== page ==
10 years of LOFAR highlights: Infographic - Interference detection and Dysco

This infographic explains how LOFAR treats data collected by its stations.

Published by the editorial team, 2 June 2020



On 12 June 2020, LOFAR celebrates its tenth anniversary. The radio telescope is the world’s largest low frequency instrument and is one of the pathfinders of the Square Kilometre Array (SKA), which is currently being developed. Throughout its ten years of operation, LOFAR has made some amazing discoveries. It has been a key part of groundbreaking research, both in astronomy and engineering. Here we feature some – but definitely not all – of these past highlights, with surely more to come in the future.


Latest tweets

Today is International Women in Engineering day! Paula Fusiara is one of our engineers, watch her interview here: https://bit.ly/2TNSj5D #womeninengineering

Daily Image of the Week: Maintenance work on @LOFAR! This high band array was damaged during the winter storms. But thanks to the great weather ☀️ doing maintenance is easy! Everything is back online again 💪 https://bit.ly/3gIwKMY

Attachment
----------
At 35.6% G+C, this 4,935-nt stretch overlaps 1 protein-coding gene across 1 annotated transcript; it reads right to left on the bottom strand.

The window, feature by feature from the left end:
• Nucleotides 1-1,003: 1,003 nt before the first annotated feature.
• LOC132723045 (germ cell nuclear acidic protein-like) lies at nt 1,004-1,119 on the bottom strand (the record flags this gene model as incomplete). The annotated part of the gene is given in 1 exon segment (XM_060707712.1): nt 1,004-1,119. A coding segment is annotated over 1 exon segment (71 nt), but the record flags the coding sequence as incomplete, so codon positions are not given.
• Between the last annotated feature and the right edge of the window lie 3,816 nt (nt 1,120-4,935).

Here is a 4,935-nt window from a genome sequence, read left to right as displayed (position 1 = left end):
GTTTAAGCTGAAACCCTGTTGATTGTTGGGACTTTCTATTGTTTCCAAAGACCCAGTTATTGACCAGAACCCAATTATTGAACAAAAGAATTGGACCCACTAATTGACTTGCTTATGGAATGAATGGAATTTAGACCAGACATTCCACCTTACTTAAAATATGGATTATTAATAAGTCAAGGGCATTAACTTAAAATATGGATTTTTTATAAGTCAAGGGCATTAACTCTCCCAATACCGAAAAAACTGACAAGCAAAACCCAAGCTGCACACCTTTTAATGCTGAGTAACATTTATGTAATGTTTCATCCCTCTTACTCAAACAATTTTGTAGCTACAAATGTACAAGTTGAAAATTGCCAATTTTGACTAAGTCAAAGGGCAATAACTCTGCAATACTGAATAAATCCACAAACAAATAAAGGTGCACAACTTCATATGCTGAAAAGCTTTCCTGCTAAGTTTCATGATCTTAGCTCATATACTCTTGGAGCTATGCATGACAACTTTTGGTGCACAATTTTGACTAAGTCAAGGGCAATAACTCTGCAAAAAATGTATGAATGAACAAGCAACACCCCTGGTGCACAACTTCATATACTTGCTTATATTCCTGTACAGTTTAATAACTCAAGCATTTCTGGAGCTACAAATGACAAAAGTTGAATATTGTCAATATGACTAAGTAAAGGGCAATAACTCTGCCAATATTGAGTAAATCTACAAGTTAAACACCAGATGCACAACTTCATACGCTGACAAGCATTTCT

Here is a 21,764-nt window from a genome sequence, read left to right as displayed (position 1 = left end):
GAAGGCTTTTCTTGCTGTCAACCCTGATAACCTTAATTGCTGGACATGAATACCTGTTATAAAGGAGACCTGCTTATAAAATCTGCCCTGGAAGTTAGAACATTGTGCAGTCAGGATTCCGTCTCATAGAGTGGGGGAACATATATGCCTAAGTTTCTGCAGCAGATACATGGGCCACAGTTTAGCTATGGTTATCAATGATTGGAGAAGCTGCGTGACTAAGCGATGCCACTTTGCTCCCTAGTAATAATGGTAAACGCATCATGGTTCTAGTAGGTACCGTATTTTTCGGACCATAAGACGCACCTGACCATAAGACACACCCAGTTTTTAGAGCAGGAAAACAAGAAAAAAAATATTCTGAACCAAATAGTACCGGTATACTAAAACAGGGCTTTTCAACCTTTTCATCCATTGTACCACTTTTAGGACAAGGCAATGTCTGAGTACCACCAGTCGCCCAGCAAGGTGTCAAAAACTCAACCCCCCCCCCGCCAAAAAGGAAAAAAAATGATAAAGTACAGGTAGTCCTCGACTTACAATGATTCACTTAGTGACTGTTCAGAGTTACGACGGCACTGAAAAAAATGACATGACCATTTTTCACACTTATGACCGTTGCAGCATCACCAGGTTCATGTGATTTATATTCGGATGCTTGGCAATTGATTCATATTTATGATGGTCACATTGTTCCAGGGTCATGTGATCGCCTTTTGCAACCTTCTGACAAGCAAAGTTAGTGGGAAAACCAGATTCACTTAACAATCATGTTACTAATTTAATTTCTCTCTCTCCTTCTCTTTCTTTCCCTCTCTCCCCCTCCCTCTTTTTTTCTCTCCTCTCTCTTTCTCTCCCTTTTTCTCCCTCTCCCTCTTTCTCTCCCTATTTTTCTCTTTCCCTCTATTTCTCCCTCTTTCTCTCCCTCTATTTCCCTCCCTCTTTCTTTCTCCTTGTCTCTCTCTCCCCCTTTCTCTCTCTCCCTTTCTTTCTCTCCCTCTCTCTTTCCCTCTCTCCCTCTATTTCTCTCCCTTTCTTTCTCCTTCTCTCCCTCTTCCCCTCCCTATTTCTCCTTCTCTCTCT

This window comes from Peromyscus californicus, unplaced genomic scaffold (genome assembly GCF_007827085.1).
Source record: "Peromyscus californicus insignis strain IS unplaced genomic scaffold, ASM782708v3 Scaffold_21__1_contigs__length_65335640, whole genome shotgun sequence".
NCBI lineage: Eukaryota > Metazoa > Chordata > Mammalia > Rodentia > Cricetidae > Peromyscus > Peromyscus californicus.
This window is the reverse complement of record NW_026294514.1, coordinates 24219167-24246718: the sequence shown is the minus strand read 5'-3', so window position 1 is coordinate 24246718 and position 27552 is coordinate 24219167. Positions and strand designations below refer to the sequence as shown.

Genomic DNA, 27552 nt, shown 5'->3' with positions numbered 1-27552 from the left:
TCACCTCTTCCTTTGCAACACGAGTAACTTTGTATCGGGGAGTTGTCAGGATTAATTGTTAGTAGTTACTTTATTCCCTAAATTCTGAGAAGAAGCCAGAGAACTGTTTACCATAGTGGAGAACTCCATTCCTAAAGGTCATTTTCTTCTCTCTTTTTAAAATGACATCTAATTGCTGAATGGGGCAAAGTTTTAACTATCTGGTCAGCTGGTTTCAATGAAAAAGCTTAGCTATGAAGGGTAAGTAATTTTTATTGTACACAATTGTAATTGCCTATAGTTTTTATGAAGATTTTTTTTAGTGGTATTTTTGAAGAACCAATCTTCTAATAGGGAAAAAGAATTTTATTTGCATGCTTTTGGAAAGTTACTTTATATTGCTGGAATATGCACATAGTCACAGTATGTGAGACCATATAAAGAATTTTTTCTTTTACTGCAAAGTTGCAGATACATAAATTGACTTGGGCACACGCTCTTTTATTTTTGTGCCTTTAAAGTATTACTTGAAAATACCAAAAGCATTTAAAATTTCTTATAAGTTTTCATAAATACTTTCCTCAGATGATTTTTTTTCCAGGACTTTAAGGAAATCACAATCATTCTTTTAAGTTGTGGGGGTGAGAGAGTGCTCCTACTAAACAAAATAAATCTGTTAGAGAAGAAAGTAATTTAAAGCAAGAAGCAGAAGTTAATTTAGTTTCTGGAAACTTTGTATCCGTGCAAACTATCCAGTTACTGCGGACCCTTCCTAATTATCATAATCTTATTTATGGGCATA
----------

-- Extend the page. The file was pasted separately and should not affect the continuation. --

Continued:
Morgen 10/6 is een gedeeltelijke zonsverduistering. De @radiotelescoop gaat dit in samenwerking met @OudeSterrewacht live volgen, livestream: http://camras.nl/livestream. Onze collega’s in Leiden zorgen voor beeld en @radiotelescoop meet de intensiteit van de zonsverduistering.

Congratulations to @AstroJoeC for winning the Louise Webster Prize @AstroSocAus for his @nresearchnews paper on ‘Wolf-Rayet' stars (a kind believed to explode as supernovae) ! 🎉

🏆 More on the prize: https://asa.astronomy.org.au/prizes_and-grants/prizes-awards/louise-webster-prize/

📡 More on the paper: https://www.astron.nl/cosmic-serpent-reveals-new-way-massive-stars-die/